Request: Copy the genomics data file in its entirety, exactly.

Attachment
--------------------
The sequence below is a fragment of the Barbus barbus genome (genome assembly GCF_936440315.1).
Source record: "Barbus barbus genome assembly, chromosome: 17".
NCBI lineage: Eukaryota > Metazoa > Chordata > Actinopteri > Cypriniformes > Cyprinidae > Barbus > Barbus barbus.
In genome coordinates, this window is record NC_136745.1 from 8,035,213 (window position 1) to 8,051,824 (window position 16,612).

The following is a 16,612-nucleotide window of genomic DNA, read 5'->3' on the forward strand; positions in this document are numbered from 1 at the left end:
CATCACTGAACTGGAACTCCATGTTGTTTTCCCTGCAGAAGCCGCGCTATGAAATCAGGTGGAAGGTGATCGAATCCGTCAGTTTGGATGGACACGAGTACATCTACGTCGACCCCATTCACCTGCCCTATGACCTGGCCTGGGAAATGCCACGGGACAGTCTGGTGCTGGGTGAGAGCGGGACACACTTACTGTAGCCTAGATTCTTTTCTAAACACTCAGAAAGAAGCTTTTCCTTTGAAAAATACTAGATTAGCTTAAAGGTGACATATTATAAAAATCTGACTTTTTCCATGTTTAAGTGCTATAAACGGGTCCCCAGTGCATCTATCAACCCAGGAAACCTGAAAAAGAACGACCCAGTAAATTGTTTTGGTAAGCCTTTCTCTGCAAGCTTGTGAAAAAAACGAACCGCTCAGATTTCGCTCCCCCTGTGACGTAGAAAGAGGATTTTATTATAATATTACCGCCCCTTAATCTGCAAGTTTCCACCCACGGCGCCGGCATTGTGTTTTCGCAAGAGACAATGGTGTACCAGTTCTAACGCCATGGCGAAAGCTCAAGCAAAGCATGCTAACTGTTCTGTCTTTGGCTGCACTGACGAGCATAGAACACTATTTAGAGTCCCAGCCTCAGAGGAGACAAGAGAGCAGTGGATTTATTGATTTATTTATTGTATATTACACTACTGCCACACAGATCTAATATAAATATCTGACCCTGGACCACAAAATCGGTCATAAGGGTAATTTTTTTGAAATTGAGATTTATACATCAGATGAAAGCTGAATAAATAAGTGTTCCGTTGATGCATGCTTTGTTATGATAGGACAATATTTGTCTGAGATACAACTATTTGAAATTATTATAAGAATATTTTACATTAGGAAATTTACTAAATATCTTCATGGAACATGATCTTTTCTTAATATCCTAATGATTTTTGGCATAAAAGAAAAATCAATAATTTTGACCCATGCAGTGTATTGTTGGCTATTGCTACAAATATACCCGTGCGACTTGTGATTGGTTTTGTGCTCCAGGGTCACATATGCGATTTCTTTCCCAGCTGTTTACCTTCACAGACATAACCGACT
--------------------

The sequence below is a fragment of the Barbus barbus genome (genome assembly GCF_936440315.1).
Source record: "Barbus barbus genome assembly, chromosome: 17".
NCBI lineage: Eukaryota > Metazoa > Chordata > Actinopteri > Cypriniformes > Cyprinidae > Barbus > Barbus barbus.
In genome coordinates, this window is record NC_136745.1 from 8,035,213 (window position 1) to 8,051,824 (window position 16,612).

The following is a 16,612-nucleotide window of genomic DNA, read 5'->3' on the forward strand; positions in this document are numbered from 1 at the left end:
CATCACTGAACTGGAACTCCATGTTGTTTTCCCTGCAGAAGCCGCGCTATGAAATCAGGTGGAAGGTGATCGAATCCGTCAGTTTGGATGGACACGAGTACATCTACGTCGACCCCATTCACCTGCCCTATGACCTGGCCTGGGAAATGCCACGGGACAGTCTGGTGCTGGGTGAGAGCGGGACACACTTACTGTAGCCTAGATTCTTTTCTAAACACTCAGAAAGAAGCTTTTCCTTTGAAAAATACTAGATTAGCTTAAAGGTGACATATTATAAAAATCTGACTTTTTCCATGTTTAAGTGCTATAAACGGGTCCCCAGTGCATCTATCAACCCAGGAAACCTGAAAAAGAACGACCCAGTAAATTGTTTTGGTAAGCCTTTCTCTGCAAGCTTGTGAAAAAAACGAACCGCTCAGATTTCGCTCCCCCTGTGACGTAGAAAGAGGATTTTATTATAATATTACCGCCCCTTAATCTGCAAGTTTCCACCCACGGCGCCGGCATTGTGTTTTCGCAAGAGACAATGGTGTACCAGTTCTAACGCCATGGCGAAAGCTCAAGCAAAGCATGCTAACTGTTCTGTCTTTGGCTGCACTGACGAGCATAGAACACTATTTAGAGTCCCAGCCTCAGAGGAGACAAGAGAGCAGTGGATTTATTGATTTATTTATTGTATATTACACTACTGCCACACAGATCTAATATAAATATCTGACCCTGGACCACAAAATCGGTCATAAGGGTAATTTTTTTGAAATTGAGATTTATACATCAGATGAAAGCTGAATAAATAAGTGTTCCGTTGATGCATGCTTTGTTATGATAGGACAATATTTGTCTGAGATACAACTATTTGAAATTATTATAAGAATATTTTACATTAGGAAATTTACTAAATATCTTCATGGAACATGATCTTTTCTTAATATCCTAATGATTTTTGGCATAAAAGAAAAATCAATAATTTTGACCCATGCAGTGTATTGTTGGCTATTGCTACAAATATACCCGTGCGACTTGTGATTGGTTTTGTGCTCCAGGGTCACATATGCGATTTCTTTCCCAGCTGTTTACCTTCACAGACATAACCGACT